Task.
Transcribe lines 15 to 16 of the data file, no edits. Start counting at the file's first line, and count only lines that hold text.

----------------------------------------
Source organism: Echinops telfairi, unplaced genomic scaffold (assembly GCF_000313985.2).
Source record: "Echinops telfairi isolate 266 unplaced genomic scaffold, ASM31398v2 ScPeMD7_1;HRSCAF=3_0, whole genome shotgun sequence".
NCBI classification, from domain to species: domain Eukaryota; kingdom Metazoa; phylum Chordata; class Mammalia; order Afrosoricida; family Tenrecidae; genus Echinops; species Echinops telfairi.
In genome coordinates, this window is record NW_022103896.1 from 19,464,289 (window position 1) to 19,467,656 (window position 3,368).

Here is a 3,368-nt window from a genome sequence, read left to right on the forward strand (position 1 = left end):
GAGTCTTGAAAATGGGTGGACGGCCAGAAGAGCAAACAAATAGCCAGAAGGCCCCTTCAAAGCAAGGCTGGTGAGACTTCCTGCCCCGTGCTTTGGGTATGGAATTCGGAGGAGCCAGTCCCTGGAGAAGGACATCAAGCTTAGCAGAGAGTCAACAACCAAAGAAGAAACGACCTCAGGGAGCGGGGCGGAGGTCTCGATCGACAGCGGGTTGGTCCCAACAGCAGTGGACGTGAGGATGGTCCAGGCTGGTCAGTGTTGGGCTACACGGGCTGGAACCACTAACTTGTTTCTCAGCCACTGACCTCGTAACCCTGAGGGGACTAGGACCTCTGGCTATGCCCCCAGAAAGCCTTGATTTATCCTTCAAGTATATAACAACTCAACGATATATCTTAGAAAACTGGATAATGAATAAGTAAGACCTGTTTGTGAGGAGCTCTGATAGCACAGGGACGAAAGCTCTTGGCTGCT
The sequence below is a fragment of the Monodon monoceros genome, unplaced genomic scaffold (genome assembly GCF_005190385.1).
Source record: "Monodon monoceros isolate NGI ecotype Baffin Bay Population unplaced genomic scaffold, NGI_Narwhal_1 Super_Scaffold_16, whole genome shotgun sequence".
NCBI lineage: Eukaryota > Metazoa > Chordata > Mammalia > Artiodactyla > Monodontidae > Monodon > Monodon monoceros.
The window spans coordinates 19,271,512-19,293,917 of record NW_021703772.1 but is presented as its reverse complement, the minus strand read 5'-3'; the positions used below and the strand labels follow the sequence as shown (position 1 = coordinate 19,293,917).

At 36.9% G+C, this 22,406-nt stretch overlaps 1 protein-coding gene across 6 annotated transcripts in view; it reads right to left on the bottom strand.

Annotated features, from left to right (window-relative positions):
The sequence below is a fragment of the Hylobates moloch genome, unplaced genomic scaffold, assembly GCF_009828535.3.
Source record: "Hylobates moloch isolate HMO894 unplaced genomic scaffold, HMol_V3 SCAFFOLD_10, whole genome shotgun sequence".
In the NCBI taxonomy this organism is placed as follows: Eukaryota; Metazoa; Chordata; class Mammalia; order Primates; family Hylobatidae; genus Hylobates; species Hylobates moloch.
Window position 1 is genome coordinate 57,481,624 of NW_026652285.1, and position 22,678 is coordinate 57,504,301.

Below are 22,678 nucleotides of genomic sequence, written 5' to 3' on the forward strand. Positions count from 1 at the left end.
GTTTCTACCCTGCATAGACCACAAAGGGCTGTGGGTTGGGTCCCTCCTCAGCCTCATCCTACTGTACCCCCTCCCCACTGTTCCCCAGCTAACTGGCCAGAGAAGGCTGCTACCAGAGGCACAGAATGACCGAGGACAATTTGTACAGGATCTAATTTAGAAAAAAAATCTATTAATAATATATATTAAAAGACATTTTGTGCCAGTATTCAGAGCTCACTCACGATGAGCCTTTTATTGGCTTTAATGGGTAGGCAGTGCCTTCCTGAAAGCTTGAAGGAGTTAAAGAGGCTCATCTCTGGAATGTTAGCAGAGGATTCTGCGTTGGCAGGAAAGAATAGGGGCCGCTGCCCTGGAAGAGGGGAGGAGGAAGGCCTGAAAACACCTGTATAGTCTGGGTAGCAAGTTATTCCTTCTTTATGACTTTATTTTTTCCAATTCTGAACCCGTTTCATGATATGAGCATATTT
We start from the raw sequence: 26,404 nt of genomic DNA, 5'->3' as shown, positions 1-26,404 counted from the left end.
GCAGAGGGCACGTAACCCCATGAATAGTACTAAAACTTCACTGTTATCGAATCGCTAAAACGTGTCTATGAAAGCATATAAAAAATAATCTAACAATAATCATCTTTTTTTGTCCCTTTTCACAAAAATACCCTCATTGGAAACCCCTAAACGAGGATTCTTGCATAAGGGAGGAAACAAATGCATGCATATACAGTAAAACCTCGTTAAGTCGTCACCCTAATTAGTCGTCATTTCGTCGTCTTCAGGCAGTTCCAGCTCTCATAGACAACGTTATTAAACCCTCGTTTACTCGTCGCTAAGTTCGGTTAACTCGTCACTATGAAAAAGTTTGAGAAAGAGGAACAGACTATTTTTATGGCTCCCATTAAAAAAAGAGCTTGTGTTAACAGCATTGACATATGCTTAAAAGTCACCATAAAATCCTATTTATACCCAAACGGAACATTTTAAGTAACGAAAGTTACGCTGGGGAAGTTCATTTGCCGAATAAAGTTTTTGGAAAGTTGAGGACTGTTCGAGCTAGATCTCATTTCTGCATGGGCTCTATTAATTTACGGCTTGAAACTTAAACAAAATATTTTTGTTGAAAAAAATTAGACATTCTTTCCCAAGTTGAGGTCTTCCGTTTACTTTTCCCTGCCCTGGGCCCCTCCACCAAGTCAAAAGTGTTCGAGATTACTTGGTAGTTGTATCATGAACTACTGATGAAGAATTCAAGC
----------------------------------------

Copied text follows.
In the NCBI taxonomy this organism is placed as follows: Eukaryota; Metazoa; Chordata; class Mammalia; order Primates; family Hylobatidae; genus Hylobates; species Hylobates moloch.
Window position 1 is genome coordinate 57,481,624 of NW_026652285.1, and position 22,678 is coordinate 57,504,301.